894       856       843     4%     3%          1%      2%   (3)%   3%   2%

Emerging Markets

    887       804       753     10%     13%      (6)%     3%      7%   5%   (2)%   4%

Other

    89       112       198     (21)%     N/A      N/A          (43)%   N/A   N/A  
 

 

 

   

 

 

   

 

 

                 

Total

  $ 21,244     $ 19,484     $ 18,808     9%     4%      3%     2%      4%   2%   1%   1%
 

 

 

   

 

 

   

 

 

                 

Our total sales growth in both periods was attributable to higher volume, higher average net selling prices, favorable foreign exchange and reflects continued growth in most key products offset by declines in sales of AVAPRO*/AVALIDE* and mature brands across all regions and international sales of PLAVIX*.

The change in U.S. net sales attributed to price was a result of higher average net selling prices for PLAVIX* in both periods and ABILIFY* in 2011, partially offset by the reduction in our contractual share of ABILIFY* net sales from 65% to 58% in 2010 and a further reduction to 53.5% in 2011, and higher rebates and discounts resulting from U.S. healthcare reform legislation. The change in U.S. net sales in 2011 attributed to volume reflects the recent launch of YERVOY and increased demand for several key products partially offset by decreased prescription demand for AVAPRO*/AVALIDE* and PLAVIX*, which we expect to continue to

 

41


decrease as a result of the expected loss of exclusivity of each of those products in 2012. The change in U.S. net sales in 2010 attributed to volume reflects increased demand for several key products. See “—Key Products” for further discussion of sales by key product.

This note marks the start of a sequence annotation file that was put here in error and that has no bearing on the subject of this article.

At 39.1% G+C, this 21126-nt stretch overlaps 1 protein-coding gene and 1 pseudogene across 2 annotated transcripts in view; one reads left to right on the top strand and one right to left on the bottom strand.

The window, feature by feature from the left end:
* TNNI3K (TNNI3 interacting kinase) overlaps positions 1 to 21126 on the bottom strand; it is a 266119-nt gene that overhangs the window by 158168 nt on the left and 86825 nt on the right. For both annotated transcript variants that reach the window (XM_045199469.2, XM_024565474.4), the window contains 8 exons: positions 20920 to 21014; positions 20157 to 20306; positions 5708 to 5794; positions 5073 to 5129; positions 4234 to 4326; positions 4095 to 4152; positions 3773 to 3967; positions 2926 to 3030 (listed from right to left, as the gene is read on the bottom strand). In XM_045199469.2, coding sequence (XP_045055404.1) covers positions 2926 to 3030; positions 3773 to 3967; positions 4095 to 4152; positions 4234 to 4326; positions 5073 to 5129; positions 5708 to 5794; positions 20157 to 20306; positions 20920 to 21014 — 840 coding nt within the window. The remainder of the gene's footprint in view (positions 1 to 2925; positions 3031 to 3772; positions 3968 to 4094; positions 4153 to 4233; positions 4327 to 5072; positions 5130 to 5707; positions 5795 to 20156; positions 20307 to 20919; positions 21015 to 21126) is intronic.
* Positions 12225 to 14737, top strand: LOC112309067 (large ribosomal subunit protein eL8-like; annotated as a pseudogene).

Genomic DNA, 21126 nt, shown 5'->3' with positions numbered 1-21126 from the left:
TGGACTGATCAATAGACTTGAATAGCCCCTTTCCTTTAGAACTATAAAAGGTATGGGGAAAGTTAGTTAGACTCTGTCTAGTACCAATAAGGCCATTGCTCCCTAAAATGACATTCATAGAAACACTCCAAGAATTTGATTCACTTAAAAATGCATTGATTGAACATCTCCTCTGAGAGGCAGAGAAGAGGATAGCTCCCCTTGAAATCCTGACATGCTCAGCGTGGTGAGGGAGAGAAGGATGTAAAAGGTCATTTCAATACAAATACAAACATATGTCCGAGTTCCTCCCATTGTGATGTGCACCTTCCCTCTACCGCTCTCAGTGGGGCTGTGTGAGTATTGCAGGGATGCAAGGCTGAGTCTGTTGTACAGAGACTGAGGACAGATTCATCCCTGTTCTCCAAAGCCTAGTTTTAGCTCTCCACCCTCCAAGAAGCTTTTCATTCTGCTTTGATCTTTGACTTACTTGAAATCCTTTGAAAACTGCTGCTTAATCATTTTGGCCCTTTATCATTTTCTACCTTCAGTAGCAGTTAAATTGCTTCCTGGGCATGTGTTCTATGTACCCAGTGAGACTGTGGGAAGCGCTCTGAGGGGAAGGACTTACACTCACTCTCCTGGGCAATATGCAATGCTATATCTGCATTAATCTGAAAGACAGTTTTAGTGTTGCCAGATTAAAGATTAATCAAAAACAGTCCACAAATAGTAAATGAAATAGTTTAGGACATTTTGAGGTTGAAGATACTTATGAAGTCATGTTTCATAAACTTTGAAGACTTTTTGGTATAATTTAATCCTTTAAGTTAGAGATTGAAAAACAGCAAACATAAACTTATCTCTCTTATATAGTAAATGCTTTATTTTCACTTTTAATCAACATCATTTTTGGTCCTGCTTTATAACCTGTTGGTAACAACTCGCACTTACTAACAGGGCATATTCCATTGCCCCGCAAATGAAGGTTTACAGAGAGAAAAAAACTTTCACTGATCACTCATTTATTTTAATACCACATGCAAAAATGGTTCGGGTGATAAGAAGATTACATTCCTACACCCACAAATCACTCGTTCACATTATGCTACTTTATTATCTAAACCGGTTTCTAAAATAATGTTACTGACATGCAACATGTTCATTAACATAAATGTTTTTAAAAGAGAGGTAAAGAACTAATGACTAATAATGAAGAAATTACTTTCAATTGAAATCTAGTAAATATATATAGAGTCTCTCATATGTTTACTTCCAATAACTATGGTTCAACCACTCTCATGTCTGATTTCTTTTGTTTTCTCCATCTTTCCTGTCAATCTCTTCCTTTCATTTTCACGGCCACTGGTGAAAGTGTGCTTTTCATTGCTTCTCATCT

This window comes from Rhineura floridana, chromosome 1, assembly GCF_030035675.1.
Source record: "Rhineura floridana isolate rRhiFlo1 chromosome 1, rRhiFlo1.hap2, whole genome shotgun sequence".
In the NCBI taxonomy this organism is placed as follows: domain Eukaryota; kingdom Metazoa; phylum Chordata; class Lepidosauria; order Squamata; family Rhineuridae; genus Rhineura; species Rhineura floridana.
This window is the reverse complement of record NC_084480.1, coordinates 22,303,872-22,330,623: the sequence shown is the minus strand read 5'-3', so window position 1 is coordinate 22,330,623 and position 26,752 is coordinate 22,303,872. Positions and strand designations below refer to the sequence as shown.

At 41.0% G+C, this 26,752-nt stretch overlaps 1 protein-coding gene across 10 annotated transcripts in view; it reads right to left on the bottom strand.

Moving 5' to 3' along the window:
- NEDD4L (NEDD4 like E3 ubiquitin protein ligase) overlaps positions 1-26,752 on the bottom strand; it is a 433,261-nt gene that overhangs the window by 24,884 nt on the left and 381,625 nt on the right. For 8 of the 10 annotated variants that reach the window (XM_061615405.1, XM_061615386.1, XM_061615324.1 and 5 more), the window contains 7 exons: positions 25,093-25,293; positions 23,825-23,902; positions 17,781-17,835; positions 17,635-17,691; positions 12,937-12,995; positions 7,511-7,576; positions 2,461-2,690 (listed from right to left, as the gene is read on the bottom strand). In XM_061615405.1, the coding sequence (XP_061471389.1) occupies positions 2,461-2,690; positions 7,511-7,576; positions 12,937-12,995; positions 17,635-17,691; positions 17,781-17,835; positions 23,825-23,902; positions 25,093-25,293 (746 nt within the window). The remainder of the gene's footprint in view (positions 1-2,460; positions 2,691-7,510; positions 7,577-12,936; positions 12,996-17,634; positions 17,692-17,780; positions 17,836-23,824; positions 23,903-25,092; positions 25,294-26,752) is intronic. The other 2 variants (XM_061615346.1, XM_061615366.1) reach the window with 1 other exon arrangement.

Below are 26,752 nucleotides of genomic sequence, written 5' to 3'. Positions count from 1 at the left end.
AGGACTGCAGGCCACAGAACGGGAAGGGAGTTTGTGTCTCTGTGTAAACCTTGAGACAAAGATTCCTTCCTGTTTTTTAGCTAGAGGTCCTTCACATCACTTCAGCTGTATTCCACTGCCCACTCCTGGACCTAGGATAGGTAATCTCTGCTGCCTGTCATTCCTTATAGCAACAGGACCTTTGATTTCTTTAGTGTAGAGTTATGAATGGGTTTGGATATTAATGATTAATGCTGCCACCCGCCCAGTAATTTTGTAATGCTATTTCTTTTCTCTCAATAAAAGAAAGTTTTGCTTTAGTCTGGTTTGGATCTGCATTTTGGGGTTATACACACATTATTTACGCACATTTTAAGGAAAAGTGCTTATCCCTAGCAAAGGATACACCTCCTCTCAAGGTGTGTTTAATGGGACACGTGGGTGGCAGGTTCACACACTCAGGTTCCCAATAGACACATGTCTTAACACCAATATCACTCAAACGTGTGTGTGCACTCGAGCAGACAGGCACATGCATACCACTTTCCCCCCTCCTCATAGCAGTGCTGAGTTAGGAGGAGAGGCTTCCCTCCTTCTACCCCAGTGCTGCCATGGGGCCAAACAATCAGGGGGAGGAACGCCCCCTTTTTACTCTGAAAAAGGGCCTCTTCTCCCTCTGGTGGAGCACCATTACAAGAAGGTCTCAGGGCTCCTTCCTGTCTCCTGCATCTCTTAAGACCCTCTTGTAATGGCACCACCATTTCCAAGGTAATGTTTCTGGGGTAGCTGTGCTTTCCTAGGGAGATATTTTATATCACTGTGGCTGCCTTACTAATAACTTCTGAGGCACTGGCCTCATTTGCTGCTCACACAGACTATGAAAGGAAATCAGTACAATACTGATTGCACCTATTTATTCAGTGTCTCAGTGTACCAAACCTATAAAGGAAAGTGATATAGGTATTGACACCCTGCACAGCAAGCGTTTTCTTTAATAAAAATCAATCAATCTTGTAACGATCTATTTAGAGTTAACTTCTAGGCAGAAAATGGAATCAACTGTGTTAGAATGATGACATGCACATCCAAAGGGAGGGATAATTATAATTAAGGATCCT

Net sales in Europe increased in 2011 due to favorable foreign exchange and sales growth of most key products partially offset by lower sales of certain mature brands from divestitures and generic competition as well as generic competition for PLAVIX* and AVAPRO*/AVALIDE*. Net sales in Europe decreased in 2010 due to unfavorable foreign exchange and the previously mentioned generic competition which more than offset sales growth in most key products. Net sales in both periods were negatively impacted by continuing fiscal challenges in many European countries as healthcare payers, including government agencies, have reduced and are expected to continue to reduce the cost of healthcare through actions that directly or indirectly impose additional price reductions. These measures include, but are not limited to, mandatory discounts, rebates, other price reductions and other restrictive measures.

Net sales in Japan, Asia Pacific and Canada increased in both periods primarily due to higher demand for BARACLUDE and SPRYCEL. Net sales in 2011 also increased from the recent launch of ORENCIA in Japan and the approval of SPRYCEL for first line indication in Japan. These impacts were partially offset by generic competition for AVAPRO*/AVALIDE* in Canada in 2011 and lower sales of mature brands from generic competition and divestitures in both periods.